'The number and magnitude of these young landslides show that Fiordland has an extremely high rate of landslide activity, and the landslide hazard is also extreme.' These are most often triggered by earthquakes, which are also common in Fiordland (see Turnbull et al. 2010 Geology of the Fiordland Area GNS Science p. 81).
You can imagine people driving off the road and into traffic, being terrified into crashes by the convoys of hurtling coaches, and snow, ice, fog, torrential rain, falling rocks and severe
electrical storms all have a part to play.
The road is also a route to lots of rock climbing, kayaking and tramping venues and the outdoor fraternity is not always known for its caution on the roads. There are also an awful lot of campervans and young drivers - cars and campers can be hired by 20-year-olds in New Zealand with little driving experience.
Future Plans: gondolas and Monorails?
The prescribed round trip of 574km/6hr 38min (Google Maps) from Queenstown would be exhausting in a car and there are well known instances in the South Island of young international visitors with almost no driving experience wiping out other drivers and motorcyclists. (See NZ Herald 2014 here for a driver with almost no driving experience whose 'careless driving' killed two motorcyclists and seriously injured a pillion passenger).
A recent study by Venture Southland envisages a move to instigate a Booking System followed by a formal Park and Ride or Transit system. This study also raised the spectre of a gondola or monorail route to Milford from Queenstown which has caused huge consternation amongst environmentalists ( Milford Sound Transport Issues and Options Report - undated but probably 2005/6).
On the gondola issue that was initially proposed by Skyline Enterprises Ltd and Ngai Tahu Holdings (see my page on Ngai Tahu Holdings here) in 2001 (see this press report from 2012 and the Environment Southland report that backed the Gondola scheme in 2012).
This report was 'damned as flawed' by local politicians and advocates of other routes to Milford - see The Southland Times.
In March 2004 the NZ Herald reported that,
'A $100 million gondola project to link Queenstown and the Milford Sound is inching closer to reality but, if approved, is still five years away.'
The journey would use ferries from Queenstown to the gondola head and then cabins seating eight people and later in the journey passengers would transfer into the more robust 'funitel cabins' which hold 24 people each.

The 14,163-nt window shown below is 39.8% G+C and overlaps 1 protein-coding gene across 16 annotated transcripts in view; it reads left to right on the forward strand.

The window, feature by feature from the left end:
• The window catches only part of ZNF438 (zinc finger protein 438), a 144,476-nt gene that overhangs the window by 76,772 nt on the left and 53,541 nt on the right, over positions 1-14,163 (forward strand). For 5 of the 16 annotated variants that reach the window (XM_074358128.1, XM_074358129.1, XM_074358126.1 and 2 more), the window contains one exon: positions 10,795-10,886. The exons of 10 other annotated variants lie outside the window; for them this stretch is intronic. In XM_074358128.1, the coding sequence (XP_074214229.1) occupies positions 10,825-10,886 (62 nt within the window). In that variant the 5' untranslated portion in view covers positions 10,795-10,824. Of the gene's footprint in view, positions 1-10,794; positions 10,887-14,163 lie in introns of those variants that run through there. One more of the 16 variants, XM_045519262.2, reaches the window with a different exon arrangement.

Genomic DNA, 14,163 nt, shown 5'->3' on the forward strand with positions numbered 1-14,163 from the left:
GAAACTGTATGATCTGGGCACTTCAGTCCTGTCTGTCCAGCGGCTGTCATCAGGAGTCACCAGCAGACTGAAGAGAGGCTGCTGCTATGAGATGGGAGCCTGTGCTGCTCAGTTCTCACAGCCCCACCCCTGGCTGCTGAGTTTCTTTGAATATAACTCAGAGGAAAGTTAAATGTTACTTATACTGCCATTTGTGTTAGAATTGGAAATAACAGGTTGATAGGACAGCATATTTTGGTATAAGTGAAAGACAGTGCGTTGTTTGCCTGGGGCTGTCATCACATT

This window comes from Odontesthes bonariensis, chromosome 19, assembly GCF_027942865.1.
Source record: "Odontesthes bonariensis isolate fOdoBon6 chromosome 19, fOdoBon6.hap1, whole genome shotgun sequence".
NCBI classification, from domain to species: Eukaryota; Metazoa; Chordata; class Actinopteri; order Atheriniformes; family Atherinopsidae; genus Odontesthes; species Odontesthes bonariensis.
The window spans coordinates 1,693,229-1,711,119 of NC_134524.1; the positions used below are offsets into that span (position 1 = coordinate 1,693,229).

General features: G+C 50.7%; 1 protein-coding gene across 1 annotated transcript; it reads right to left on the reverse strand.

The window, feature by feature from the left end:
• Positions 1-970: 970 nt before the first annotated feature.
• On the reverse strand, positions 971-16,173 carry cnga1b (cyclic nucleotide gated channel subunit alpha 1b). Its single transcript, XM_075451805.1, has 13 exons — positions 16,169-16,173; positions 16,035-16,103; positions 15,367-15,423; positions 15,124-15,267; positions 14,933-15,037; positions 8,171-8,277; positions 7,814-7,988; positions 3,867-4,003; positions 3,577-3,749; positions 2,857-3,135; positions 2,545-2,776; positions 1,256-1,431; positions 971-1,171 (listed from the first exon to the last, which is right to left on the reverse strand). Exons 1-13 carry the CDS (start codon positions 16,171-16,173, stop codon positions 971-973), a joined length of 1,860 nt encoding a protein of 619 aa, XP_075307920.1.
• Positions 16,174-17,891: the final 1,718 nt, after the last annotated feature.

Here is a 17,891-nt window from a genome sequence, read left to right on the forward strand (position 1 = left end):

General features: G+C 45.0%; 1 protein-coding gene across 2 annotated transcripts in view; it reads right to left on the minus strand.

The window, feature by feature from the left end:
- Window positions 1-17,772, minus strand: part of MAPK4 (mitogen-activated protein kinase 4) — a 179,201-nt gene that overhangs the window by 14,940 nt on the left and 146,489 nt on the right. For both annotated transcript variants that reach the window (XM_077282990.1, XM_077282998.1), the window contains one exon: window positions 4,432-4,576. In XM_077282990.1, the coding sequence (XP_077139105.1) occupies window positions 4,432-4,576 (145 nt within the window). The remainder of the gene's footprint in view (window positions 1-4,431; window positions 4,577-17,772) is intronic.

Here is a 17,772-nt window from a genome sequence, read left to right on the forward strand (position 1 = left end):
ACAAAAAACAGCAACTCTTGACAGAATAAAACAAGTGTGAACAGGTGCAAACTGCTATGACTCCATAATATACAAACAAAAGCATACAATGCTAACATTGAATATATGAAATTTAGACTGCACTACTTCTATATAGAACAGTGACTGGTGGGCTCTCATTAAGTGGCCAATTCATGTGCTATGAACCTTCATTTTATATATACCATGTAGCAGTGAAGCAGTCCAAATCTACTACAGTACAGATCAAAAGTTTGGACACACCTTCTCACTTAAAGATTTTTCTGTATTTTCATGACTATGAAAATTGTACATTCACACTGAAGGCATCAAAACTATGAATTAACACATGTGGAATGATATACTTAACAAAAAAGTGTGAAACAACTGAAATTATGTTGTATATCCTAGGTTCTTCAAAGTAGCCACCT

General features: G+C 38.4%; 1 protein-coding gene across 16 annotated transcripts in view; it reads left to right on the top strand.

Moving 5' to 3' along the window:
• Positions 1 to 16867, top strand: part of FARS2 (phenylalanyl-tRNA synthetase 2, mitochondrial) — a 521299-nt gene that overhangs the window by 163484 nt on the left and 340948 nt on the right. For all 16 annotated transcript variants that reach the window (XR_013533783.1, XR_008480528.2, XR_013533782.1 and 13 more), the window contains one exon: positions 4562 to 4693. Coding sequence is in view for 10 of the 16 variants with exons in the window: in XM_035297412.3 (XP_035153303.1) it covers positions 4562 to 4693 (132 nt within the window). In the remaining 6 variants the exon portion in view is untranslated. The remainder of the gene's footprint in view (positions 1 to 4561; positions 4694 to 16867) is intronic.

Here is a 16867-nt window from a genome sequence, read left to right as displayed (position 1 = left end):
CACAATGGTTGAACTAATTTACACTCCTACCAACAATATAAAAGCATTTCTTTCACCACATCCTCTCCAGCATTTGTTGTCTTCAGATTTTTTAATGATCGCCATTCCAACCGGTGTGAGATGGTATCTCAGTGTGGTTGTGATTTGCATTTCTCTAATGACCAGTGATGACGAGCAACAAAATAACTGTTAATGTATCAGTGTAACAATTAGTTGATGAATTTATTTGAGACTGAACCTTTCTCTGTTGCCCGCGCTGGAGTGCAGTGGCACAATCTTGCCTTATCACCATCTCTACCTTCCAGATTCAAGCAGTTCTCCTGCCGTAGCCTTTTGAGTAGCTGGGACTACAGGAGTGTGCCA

Barry Thomas, chair of Skyline Enterprises, is quoted as saying the cabins would, "blend into the vegetation", the system would be silent and cut three hours off the round-trip time from Queenstown.
A proposal to build a toll road from Haast to Hollyford is still on the table at July 2014.
An update from Save Fiordland (personal message) of August 2014 states:
The two projects that have been rejected formally are the monorail and the tunnel. The gondola project ... went through a variety of investigations and was parked. It may raise its head again at some stage, but it has not entered any formal processes to date.
A tsunami threat?
A little known aspect of the whole Milford Experience is that it is potentially threatened by a tsunami that could be triggered in the Sound by a massive rockfall loosened by a large earthquake. There is more on this on my Rock, Ice and Preservation page in this section.
Tsunamis and more localised seiche (a standing wave in an enclosed or partially enclosed body of water) are a high risk in Fiordland. 'A major rock fall into any Fiordland lake could have potentially disastrous results for lakeshore constructions and their occupants.'
Similarly underwater earthquakes along the Puysegur subduction zone could trigger rapid 4m-high tsunamis. Catastrophic damage would only be likely where the fiord coast is settled - places like Milford Sound, West Arm and Deep Cove (see Turnbull et al. 2010 Geology of the Fiordland Area GNS Science pp.83-4).